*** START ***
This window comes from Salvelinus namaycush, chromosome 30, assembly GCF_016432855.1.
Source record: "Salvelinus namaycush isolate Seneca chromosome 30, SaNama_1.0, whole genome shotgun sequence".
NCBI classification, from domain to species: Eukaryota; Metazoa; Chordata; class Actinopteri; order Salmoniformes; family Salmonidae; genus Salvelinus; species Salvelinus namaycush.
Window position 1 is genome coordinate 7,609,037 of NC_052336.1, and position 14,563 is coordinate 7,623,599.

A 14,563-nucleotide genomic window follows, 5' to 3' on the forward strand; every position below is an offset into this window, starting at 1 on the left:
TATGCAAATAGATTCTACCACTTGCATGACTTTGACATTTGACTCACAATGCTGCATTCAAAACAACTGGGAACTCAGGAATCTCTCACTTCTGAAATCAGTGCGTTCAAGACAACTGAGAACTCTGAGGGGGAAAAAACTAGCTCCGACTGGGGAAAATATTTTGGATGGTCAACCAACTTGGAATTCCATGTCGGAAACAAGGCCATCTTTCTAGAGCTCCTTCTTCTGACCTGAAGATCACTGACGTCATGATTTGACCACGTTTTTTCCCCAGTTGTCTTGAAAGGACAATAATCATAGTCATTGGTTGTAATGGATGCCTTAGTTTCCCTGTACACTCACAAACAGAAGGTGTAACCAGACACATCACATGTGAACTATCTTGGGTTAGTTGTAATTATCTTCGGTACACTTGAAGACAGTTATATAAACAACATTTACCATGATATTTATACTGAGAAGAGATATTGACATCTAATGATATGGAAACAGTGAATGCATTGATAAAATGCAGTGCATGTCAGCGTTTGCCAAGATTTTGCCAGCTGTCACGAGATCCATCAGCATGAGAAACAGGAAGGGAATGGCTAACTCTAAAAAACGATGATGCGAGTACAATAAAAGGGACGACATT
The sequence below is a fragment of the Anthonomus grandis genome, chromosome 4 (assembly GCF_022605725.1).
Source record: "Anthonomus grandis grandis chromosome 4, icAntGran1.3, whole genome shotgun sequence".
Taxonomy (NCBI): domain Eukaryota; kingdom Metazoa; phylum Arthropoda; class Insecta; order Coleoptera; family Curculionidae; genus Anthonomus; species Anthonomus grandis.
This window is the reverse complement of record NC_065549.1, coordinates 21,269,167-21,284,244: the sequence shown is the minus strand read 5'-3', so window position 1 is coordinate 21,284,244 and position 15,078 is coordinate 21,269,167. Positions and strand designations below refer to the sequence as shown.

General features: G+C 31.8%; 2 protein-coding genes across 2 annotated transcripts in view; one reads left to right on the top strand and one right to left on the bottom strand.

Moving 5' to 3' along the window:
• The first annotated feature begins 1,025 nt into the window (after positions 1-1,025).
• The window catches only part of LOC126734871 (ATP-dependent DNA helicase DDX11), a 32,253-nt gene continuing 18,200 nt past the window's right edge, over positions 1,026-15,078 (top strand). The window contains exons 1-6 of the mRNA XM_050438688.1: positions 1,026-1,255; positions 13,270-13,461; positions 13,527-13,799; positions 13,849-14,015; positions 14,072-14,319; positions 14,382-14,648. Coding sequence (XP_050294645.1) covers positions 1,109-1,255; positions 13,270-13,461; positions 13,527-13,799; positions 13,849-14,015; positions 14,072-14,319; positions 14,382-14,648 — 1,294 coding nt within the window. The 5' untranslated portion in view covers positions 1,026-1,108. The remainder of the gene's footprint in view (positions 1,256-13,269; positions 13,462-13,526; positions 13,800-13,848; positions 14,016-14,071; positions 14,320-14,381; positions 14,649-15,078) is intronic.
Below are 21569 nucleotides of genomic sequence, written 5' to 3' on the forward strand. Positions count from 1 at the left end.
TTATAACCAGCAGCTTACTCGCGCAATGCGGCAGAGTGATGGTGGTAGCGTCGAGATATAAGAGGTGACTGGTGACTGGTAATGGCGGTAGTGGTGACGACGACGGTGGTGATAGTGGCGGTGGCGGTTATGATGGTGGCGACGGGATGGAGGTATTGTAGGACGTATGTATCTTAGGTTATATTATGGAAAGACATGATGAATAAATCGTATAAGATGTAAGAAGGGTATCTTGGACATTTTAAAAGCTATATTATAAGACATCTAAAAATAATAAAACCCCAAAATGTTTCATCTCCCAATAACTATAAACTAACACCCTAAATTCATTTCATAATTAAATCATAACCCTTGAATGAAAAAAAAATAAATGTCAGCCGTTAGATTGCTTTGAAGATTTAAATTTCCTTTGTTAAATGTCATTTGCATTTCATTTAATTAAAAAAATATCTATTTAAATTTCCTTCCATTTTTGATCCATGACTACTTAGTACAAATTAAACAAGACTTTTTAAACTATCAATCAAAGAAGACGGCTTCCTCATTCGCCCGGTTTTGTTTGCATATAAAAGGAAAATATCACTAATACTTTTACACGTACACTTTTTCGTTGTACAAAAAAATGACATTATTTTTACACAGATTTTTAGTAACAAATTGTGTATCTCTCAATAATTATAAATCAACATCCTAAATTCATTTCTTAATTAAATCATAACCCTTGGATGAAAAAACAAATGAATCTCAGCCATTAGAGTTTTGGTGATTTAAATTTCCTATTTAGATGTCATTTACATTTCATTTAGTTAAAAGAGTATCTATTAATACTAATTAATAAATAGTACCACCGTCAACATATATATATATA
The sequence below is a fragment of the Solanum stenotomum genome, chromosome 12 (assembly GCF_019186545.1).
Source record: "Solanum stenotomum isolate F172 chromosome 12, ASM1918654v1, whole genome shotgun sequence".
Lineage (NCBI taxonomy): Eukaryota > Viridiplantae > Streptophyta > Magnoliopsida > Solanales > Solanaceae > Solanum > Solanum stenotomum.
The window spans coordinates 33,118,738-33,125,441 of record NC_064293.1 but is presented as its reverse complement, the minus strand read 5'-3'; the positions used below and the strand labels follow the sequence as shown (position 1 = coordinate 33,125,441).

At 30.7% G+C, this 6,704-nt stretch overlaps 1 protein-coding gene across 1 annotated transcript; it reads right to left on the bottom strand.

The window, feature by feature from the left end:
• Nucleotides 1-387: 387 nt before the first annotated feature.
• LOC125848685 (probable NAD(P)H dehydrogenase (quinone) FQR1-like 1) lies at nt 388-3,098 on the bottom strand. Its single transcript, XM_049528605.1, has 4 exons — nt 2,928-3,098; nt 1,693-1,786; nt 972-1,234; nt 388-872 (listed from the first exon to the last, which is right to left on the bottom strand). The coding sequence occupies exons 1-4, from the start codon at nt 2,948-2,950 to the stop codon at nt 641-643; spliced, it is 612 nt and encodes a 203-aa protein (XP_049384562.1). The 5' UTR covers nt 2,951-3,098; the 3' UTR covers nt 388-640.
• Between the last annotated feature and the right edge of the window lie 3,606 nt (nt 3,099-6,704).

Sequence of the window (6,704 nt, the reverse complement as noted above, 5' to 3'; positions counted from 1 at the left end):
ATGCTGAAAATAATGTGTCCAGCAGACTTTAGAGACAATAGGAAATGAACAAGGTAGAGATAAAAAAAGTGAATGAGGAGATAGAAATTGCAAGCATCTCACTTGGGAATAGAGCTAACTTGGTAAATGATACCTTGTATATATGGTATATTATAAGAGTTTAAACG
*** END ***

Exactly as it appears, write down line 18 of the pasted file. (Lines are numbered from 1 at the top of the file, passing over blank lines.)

Source record: "Solanum stenotomum isolate F172 chromosome 12, ASM1918654v1, whole genome shotgun sequence".